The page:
Amazon has been fighting unionization efforts on all fronts, believing they provide a safe working environment with above industry benefits.
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Last year, the corporation went so far as to enhance the benefits for its delivery drivers in the United States, who work for independent delivery companies operating Amazon-branded vans throughout the country.
Still, labor unions worldwide persist in their efforts to organize warehouse workers, delivery drivers, and other workers.
Black Friday in 2022 emerged as one of the largest global platforms for union-led protests and demonstrations, aimed at raising awareness about worker safety and equitable compensation at the company.
And here in the U.S., one of the most powerful labor unions, The International Brotherhood of Teamsters, launched an Amazon division “dedicated to uniting Amazon employees, securing more workplace protections in the warehouse and logistics industry, and defending workers from the unchecked exploitation of one of the world’s most dangerous employers.”
Last week, The Teamsters made an announcement that a group of 84 Amazon drivers and dispatchers stationed at Amazon’s DAX8 center in Palmdale, California have joined the International Brotherhood of Teamsters.
“Amazon workers are joining the Teamsters to demand more from this company, including good wages, safe working conditions, and respect,” said Randy Korgan, Teamsters Amazon Division Director and Teamsters Joint Council 42 Director of Organizing.
“The Teamsters are coordinating nationwide with Amazon workers, allies committed to holding this corporation accountable, and our union’s 1.2 million members to make sure Amazon provides the benefits and protections that working people deserve.”
Amazon Delivery Workers Work for Former DSP
But is this a win as presented by The Teamsters? There are now doubts about this unionization effort.
In their press release, The Teamsters acknowledge the 84 workers are employed by Amazon’s Delivery Service Partner (DSP), Battle-Tested Strategies. They are not direct employees of Amazon, as Amazon’s fleet of delivery vans are all owned by third-party contractors.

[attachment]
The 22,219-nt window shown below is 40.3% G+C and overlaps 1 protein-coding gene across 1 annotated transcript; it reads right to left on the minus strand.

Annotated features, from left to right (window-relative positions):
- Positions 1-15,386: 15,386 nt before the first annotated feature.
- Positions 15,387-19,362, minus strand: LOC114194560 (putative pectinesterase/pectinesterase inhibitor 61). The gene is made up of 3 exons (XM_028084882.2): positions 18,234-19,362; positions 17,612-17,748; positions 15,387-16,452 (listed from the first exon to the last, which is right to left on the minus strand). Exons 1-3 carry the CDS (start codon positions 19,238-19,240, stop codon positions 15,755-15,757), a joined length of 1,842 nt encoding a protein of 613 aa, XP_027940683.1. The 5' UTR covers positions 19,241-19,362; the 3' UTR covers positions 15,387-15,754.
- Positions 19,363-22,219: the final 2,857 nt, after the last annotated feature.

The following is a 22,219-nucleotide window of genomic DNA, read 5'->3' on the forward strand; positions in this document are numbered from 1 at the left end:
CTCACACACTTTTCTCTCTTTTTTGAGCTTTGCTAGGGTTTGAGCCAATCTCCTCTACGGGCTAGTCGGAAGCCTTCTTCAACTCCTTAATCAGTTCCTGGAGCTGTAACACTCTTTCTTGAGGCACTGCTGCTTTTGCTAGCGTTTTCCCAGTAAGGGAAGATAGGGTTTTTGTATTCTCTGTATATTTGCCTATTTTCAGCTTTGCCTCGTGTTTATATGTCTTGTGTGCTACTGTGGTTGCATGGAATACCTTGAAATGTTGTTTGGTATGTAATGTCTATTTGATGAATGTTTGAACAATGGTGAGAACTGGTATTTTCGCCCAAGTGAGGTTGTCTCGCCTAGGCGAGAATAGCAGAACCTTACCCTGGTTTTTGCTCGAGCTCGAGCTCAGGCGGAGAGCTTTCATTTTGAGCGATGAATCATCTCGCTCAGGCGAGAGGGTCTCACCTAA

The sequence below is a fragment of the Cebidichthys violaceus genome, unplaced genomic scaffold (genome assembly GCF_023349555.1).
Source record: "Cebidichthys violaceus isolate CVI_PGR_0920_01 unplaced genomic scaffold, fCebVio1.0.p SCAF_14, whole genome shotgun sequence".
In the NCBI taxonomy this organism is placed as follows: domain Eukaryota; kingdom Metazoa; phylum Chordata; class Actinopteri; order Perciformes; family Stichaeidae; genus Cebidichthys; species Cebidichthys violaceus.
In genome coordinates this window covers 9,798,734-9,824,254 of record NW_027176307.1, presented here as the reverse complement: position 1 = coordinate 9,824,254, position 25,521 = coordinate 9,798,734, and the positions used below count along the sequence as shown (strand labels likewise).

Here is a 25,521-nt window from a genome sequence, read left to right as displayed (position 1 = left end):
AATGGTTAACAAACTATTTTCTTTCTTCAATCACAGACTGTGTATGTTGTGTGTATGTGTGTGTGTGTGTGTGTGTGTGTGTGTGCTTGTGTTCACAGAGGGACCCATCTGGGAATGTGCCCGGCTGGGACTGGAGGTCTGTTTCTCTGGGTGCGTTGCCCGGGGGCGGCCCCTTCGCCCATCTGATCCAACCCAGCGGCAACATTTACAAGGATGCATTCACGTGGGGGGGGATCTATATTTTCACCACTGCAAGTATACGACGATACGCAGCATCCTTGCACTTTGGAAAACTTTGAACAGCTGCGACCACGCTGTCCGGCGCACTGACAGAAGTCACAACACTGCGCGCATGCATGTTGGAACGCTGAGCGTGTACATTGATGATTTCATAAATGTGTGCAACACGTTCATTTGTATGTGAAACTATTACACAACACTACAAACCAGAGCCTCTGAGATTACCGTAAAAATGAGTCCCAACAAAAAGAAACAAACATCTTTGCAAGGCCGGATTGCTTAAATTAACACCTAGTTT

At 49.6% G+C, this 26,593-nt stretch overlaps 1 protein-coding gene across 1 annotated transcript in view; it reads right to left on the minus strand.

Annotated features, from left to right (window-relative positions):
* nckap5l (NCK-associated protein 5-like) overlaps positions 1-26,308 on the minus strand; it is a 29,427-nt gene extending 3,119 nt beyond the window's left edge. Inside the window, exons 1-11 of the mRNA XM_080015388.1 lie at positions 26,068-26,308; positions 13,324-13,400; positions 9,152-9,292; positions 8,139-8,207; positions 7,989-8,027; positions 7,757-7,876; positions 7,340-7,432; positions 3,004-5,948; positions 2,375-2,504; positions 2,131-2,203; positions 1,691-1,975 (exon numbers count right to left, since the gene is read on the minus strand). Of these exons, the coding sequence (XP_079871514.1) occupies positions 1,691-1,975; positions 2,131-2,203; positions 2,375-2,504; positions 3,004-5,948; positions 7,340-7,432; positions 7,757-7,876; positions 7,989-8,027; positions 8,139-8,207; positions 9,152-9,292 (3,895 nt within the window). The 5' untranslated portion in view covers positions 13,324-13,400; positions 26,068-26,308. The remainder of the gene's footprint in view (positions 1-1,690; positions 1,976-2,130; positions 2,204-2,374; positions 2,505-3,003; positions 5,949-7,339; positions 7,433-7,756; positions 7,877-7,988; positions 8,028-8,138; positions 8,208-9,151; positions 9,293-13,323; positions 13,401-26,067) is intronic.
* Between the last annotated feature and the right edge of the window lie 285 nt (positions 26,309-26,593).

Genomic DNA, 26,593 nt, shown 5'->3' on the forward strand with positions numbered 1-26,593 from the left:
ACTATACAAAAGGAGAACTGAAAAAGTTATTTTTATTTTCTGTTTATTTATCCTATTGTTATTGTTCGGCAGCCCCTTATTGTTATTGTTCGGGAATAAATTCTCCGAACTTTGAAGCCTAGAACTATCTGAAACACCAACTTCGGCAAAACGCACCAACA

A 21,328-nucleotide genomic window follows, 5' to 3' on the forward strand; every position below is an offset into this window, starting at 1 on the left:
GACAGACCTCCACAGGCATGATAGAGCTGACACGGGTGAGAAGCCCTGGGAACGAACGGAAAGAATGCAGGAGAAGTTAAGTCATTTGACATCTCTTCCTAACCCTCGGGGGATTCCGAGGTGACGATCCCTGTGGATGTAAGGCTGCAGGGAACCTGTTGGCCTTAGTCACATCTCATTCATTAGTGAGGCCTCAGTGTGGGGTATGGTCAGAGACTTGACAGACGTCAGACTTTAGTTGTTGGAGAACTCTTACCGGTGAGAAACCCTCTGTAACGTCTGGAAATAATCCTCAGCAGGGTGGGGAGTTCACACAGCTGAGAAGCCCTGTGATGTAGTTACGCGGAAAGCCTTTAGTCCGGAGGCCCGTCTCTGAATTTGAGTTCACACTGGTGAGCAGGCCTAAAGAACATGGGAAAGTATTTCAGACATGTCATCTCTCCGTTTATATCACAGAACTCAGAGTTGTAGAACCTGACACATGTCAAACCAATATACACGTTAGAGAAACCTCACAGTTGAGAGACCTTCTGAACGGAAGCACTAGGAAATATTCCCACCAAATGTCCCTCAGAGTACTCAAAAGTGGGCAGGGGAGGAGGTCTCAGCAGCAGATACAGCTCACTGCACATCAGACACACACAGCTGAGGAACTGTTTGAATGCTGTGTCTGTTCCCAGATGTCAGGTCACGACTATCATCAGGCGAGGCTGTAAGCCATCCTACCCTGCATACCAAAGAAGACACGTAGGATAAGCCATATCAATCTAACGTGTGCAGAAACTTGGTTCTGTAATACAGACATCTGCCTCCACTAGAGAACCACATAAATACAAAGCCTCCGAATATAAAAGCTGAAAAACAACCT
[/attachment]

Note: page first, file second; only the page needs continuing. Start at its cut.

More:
These delivery drivers drive Amazon-branded delivery vehicles and wear Amazon-branded clothing, but the company does not employ them.
In addition, Amazon now claims that the third-party contractor targeted in this unionization effort is a former delivery contractor. In other words, these drivers no longer deliver packages for Amazon.
Amazon told Sourcing Journal (SJ) that it had terminated its partnership with Battle-Tested Strategies before the agreement was reached.
“This particular third-party company had a track record of failing to perform and had been notified of its termination for poor performance well before [The Teamster’s] announcement,” said Amazon spokesperson Eileen Hards to SJ.
“This situation is more about an outside company trying to distract from their history of failing to meet their obligations.
“Whether the Teamsters are being intentionally misleading or they just don’t understand our business, the narrative they’re spreading is false. This group does not work for Amazon.”
This all sounds like there might be a legal battle brewing here, but that would not be the first time Amazon has taken an aggressive stance against unionization.
Previous Amazon Union Battles
Currently, the JFK8 fulfillment center in Staten Island, NY is the only facility in the United States where a majority of employees voted to join the Amazon Labor Union (ALU), and thus far, the workers have successfully overcome legal challenges mounted by Amazon.
In an interview, Amazon CEO Andy Jassy said, “there were a lot of irregularities in that vote” and reaffirmed that “we [Amazon] infavor unions because they are more bureaucratic” and the “legal process is far from over it” discussing the JFK8 facility situation.
The ALU has also been unsuccessful in unionizing two other facilities, with workers at a nearby Staten Island facility rejecting the union in May, and the ALU losing an election at an Albany warehouse in October.
Though some other Amazon facilities have seen similar efforts aimed at unionization, these attempts have either been successfully challenged by Amazon or have failed.
Meanwhile, a unionization effort in the UK might be getting closer to reality. The GMB union, a general trade union in the UK, is claiming they have recruited 700 members at the Amazon Coventry facility, which could lead to becoming a recognized union at the facility. But here again, the battle is far from over as well.
Despite significant media attention, Amazon has effectively been able to quash unionization efforts in the U.S. and other countries, owing to an effective anti-union strategy.
Even if The Teamster’s “win” in California is mostly symbolic, it squares off the most powerful union in the U.S. against the second-largest retailer in the U.S., which could get interesting.
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